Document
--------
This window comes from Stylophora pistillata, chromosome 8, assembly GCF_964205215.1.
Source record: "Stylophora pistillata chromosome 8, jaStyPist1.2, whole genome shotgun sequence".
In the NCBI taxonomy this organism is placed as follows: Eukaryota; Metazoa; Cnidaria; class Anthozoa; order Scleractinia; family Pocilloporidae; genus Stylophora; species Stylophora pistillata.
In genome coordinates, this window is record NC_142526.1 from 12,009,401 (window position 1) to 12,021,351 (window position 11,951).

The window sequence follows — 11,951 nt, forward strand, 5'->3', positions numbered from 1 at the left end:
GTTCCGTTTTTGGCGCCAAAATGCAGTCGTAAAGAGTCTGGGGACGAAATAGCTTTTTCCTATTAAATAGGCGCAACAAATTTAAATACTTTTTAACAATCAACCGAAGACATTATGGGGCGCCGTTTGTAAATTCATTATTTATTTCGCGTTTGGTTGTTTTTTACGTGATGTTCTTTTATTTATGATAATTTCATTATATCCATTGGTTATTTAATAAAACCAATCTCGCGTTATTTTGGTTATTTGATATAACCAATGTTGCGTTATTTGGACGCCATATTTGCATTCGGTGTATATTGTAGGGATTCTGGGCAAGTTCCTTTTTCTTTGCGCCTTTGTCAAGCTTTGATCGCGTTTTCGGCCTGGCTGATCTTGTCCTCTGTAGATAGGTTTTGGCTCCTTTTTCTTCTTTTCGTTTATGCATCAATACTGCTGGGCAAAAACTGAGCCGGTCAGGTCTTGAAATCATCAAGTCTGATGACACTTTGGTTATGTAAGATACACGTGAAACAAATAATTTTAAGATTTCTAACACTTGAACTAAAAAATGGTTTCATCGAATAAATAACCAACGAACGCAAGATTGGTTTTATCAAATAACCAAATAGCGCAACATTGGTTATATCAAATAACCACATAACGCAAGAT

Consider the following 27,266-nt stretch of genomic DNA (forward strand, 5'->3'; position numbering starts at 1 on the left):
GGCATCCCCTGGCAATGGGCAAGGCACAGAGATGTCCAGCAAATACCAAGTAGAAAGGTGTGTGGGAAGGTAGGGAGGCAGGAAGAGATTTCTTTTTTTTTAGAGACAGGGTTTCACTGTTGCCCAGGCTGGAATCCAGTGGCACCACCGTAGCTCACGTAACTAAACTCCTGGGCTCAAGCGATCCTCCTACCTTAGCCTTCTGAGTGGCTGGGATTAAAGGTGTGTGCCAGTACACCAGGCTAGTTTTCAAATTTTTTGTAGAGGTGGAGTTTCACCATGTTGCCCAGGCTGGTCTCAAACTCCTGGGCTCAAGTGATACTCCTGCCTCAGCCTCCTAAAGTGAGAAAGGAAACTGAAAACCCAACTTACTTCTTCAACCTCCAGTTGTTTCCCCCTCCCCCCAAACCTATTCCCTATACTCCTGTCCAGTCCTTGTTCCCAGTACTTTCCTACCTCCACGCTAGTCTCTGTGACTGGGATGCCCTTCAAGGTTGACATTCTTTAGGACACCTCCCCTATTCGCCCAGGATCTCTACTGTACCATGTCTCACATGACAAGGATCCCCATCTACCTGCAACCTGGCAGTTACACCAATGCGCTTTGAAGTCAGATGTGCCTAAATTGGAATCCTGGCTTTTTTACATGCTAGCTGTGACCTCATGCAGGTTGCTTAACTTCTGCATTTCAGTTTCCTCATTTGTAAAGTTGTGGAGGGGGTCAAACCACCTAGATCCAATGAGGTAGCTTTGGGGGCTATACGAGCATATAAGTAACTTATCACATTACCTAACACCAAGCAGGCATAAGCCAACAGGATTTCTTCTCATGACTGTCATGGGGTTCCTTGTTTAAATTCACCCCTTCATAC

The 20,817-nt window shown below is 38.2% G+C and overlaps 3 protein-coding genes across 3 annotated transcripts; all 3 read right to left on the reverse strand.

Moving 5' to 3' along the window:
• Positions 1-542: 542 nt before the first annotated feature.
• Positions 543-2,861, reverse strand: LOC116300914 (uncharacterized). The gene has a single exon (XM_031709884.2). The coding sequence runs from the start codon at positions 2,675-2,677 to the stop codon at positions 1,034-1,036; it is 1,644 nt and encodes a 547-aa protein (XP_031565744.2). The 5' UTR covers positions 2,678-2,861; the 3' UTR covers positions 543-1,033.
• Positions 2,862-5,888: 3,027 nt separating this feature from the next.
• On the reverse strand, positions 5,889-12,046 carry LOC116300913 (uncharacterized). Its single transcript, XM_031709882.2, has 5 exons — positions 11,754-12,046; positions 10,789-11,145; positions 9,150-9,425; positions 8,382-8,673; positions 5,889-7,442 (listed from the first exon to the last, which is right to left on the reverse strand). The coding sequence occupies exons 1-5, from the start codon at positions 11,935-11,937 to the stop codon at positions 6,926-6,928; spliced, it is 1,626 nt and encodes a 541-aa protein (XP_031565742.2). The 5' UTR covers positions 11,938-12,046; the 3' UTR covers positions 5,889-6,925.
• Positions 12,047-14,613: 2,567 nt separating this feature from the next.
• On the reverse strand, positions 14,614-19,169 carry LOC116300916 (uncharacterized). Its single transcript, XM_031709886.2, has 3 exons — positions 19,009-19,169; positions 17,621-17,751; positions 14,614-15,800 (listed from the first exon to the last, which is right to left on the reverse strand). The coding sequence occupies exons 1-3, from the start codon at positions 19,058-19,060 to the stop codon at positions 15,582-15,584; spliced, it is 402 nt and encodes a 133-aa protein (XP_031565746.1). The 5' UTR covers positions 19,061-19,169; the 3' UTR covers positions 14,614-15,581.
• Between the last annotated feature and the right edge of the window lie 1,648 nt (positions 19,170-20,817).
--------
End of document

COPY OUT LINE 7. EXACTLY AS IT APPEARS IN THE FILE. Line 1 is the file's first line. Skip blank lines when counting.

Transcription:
Consider the following 27,266-nt stretch of genomic DNA (forward strand, 5'->3'; position numbering starts at 1 on the left):